I’m not going to say this is going to become a regular feature, but it really could, because Friendship is Tragic is the name I’m giving to articles about how me and Vinyl Scratch make terrible choices and shouldn’t be allowed to be friends. And I feel like there is probably a wealth of articles in that. Both of us enjoy going really deep with horrible deck concepts and encouraging the other to do the same. It’s been described by many observers as a trainwreck. That’s also how we describe it. We know what we’re about.
Today, we’re looking at a trainwreck we’re committed to:
First, some background. In every set, there is a card that haunts me. In Premiere, it was Charged Up. I have like five playsets of Charged Up, because I just open it all the time. I would complain about how many Charged Up I had, buy a pack, and there would be a Charged Up, waiting to mock me.
In Canterlot Nights, it’s Noted Speaker. I’d buy two boxes of CN and get two Noted Speakers. I picked a random ultra-rare for prize support at a tournament and got Noted Speaker. It’s fine when it’s the first time, but once you have five and still somehow have never pulled a Bulk Biceps, it’s hard to not start resenting her and her weirdo face.
And, of course, Noted Speaker is a fairly underwhelming card. She’s not useless, but there are so many better cards at three-cost, three-power in Purple (Ursa Vanquisher, Spring Forward, and Mare in the Moon, all much better cards to run than Noted Speaker) that it’s hard to feel excited about her. And you don’t want to just throw Noted Speaker into a deck; you really need to build the deck around her to make sure she’s good, and the cards that enable her often aren’t that good either. So I had a wealth of Noted Speakers and had never done anything with them, other than glare at them with resentment in my very soul.
And then this happened:
So yeah, I had to play a Noted Speaker deck to get the Brian Kibler playmat, which I’d forgotten at the store after some pickup games, back from Vinyl’s evil clutches. As an additional handicap, entirely self-imposed, I was also using a mane character of my own devising: Gendry, my favorite minor character from Game of Thrones that I want to make out with (favorite minor character I don’t want to make out with: that sassy Tyrell grandmother who makes fun of everyone). Vinyl did not make her own Flufflepuff mane to play with because she claimed it would be “too broken,” which to me just shows she is not dedicated to making a truly awful card and suffering through playing it. But I am that dedicated, and here is the fruit of my labors:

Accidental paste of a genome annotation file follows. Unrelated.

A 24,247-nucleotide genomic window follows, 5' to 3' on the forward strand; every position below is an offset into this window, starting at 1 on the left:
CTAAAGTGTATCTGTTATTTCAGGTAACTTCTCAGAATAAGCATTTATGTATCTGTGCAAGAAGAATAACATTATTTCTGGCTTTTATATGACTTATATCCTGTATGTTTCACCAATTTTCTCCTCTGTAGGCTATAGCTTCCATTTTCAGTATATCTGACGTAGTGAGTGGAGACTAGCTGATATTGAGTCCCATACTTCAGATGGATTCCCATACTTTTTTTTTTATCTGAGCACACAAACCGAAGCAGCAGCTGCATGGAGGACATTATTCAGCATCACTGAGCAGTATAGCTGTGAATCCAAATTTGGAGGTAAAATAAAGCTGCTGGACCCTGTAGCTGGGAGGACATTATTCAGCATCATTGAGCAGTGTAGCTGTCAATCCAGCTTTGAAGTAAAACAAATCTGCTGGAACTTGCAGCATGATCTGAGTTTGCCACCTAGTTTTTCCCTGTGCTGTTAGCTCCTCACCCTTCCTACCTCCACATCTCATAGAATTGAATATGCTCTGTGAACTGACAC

First things first: this card should be Orange. It might actually be kind of decent in Orange. Still not great (the flip condition is really a pain), but probably not worse than Steadfast Farm Pony. But I’d already made it in Blue by the time I realized this, and I was way too lazy to make it again, so it’s Blue, and it’s really quite terrible. The flip condition has no synergy with Blue, although playing Two Bits for free once he flips would be pretty sweet. I don’t play Two Bits in my deck, of course, because my deck is literal garbage, but if I did, that would be actually useful. Also Train Tracks. If you could flip him in a frighten deck, he wouldn’t be the worst. But he’s mostly the worst. Sorry, Gendry.
Also the card looked like it was a normal size on my laptop, but when I went to print it out, it came out roughly the size of an iPad mini. I couldn’t figure out why this had happened and I didn’t want to waste a bunch of ink trying to fix it, so I just went with it. This card is gigantic, it is ridiculous, and it is awful. Never play this card. Unless you’re into hot blacksmiths, which I am.
And so Vinyl and I met on the field of battle. I believe our decklists for this first bought have been lost to the ages, which is for the best, as they were both abominations. She was in three colors–I want to say Purple, White, and Yellow?–and was playing various of the “shipping fanfic” ponies, which is what we call the off-color mane six friend cards around here. I was in Blue/Purple and playing both Spikes. I also had four Noted Speakers in my deck (I loaned the fifth to Vinyl so she’d have a playset). This put me at something of a disadvantage, because the more Noted Speakers you have in your deck, the worse they are, but I guess she saved me from playing all five.
We both had alternate win conditions for this day. I wanted to get out Spike: Baby Dragon wearing both a Chic Beret and Funny Glasses; Vinyl wanted to get a fully boosted shipping fanfic pony. We both succeeded in these goals, but failed on a much more profound and meaningful level.
Since then, we’ve both been revising our Noted Speaker decks. Her goal was to make hers a good deck; mine was to make my deck less bad while still playing my blacksmith mane. I think we both got there, but also continue to fail on a more profound and meaningful level. Still, here are the decks.
[Mane: Gendry, pictured above; Twilight Sparkle: Research Student is really a fourth Twilight Sparkle: Noted Speaker]
So, this deck is focused around getting Noted Speaker in Showdowns while she’s at low power and then popping a Vision of the Future or Assault Cake for a crushing victory. It’s cute and a lot of fun when it works, but it doesn’t do it very often and once it’s done that, that’s pretty much it.
Part of it is speed. It takes forever to get going. You can see that this deck has six entry cards for Purple, three Lady Justice and three Magic of Adventure. It only has three friends total–Lady Justice, Spike: Assistant Librarian, and Twilight Sparkle: Noted Speaker. So if you have, say, a Magic of Adventure and a Spike, you still haven’t actually fixed any of your colors. Speaking of which, you know what’s awful? Your Pink fixing in this deck. It’s just Funny Glasses! And you have to exhaust Funny Glasses to play any of pink cards, so you need to have one friend with Funny Glasses and another without to get anything going. This deck is a disaster.
Of course, if it was playing a real mane who wasn’t awful, it wouldn’t be running either Funny Glasses or Chic Beret. Well, maybe Chic Beret, but it’d probably rather just have actual friends. But it dreams of someday flipping its mane so he gets hotter, so it’s on the resource plan.